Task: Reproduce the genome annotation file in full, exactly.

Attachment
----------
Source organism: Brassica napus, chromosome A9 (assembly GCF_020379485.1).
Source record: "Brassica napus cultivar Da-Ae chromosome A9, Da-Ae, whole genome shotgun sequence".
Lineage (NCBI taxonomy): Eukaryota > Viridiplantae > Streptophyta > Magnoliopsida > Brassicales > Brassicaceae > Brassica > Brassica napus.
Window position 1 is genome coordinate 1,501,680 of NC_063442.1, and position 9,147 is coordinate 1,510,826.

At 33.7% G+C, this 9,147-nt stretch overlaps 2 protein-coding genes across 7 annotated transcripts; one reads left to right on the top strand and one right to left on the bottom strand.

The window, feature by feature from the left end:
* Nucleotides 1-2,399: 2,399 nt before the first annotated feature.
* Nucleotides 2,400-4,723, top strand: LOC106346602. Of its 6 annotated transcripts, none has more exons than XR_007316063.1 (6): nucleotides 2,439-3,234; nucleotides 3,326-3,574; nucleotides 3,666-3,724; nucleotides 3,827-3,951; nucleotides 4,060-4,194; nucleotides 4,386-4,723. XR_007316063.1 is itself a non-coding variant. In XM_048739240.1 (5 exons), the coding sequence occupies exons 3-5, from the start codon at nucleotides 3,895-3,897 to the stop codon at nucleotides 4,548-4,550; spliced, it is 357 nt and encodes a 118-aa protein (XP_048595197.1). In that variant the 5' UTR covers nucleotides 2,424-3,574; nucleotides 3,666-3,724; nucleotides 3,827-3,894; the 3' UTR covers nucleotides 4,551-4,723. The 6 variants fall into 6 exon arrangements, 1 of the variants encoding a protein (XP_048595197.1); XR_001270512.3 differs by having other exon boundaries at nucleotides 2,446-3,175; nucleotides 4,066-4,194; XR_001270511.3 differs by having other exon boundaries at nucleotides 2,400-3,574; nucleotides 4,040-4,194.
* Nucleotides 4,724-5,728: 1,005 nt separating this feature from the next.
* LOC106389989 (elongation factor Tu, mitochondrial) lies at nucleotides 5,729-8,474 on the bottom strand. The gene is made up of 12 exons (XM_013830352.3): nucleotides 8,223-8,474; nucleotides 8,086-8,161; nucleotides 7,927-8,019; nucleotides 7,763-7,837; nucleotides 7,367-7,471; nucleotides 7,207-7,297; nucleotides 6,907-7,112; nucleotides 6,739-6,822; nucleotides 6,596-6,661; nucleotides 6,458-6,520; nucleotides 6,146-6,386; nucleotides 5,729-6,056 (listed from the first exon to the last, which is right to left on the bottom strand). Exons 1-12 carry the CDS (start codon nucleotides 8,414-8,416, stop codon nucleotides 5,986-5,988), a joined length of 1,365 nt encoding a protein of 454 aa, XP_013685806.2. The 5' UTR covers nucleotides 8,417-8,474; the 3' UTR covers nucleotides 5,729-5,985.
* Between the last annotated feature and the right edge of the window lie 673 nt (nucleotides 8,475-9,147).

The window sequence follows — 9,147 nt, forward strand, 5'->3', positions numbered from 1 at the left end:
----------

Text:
Source organism: Brassica napus, chromosome A9 (assembly GCF_020379485.1).
Source record: "Brassica napus cultivar Da-Ae chromosome A9, Da-Ae, whole genome shotgun sequence".
Lineage (NCBI taxonomy): Eukaryota > Viridiplantae > Streptophyta > Magnoliopsida > Brassicales > Brassicaceae > Brassica > Brassica napus.
Window position 1 is genome coordinate 1,501,680 of NC_063442.1, and position 9,147 is coordinate 1,510,826.

At 33.7% G+C, this 9,147-nt stretch overlaps 2 protein-coding genes across 7 annotated transcripts; one reads left to right on the top strand and one right to left on the bottom strand.

The window, feature by feature from the left end:
* Nucleotides 1-2,399: 2,399 nt before the first annotated feature.
* Nucleotides 2,400-4,723, top strand: LOC106346602. Of its 6 annotated transcripts, none has more exons than XR_007316063.1 (6): nucleotides 2,439-3,234; nucleotides 3,326-3,574; nucleotides 3,666-3,724; nucleotides 3,827-3,951; nucleotides 4,060-4,194; nucleotides 4,386-4,723. XR_007316063.1 is itself a non-coding variant. In XM_048739240.1 (5 exons), the coding sequence occupies exons 3-5, from the start codon at nucleotides 3,895-3,897 to the stop codon at nucleotides 4,548-4,550; spliced, it is 357 nt and encodes a 118-aa protein (XP_048595197.1). In that variant the 5' UTR covers nucleotides 2,424-3,574; nucleotides 3,666-3,724; nucleotides 3,827-3,894; the 3' UTR covers nucleotides 4,551-4,723. The 6 variants fall into 6 exon arrangements, 1 of the variants encoding a protein (XP_048595197.1); XR_001270512.3 differs by having other exon boundaries at nucleotides 2,446-3,175; nucleotides 4,066-4,194; XR_001270511.3 differs by having other exon boundaries at nucleotides 2,400-3,574; nucleotides 4,040-4,194.
* Nucleotides 4,724-5,728: 1,005 nt separating this feature from the next.
* LOC106389989 (elongation factor Tu, mitochondrial) lies at nucleotides 5,729-8,474 on the bottom strand. The gene is made up of 12 exons (XM_013830352.3): nucleotides 8,223-8,474; nucleotides 8,086-8,161; nucleotides 7,927-8,019; nucleotides 7,763-7,837; nucleotides 7,367-7,471; nucleotides 7,207-7,297; nucleotides 6,907-7,112; nucleotides 6,739-6,822; nucleotides 6,596-6,661; nucleotides 6,458-6,520; nucleotides 6,146-6,386; nucleotides 5,729-6,056 (listed from the first exon to the last, which is right to left on the bottom strand). Exons 1-12 carry the CDS (start codon nucleotides 8,414-8,416, stop codon nucleotides 5,986-5,988), a joined length of 1,365 nt encoding a protein of 454 aa, XP_013685806.2. The 5' UTR covers nucleotides 8,417-8,474; the 3' UTR covers nucleotides 5,729-5,985.
* Between the last annotated feature and the right edge of the window lie 673 nt (nucleotides 8,475-9,147).

The window sequence follows — 9,147 nt, forward strand, 5'->3', positions numbered from 1 at the left end: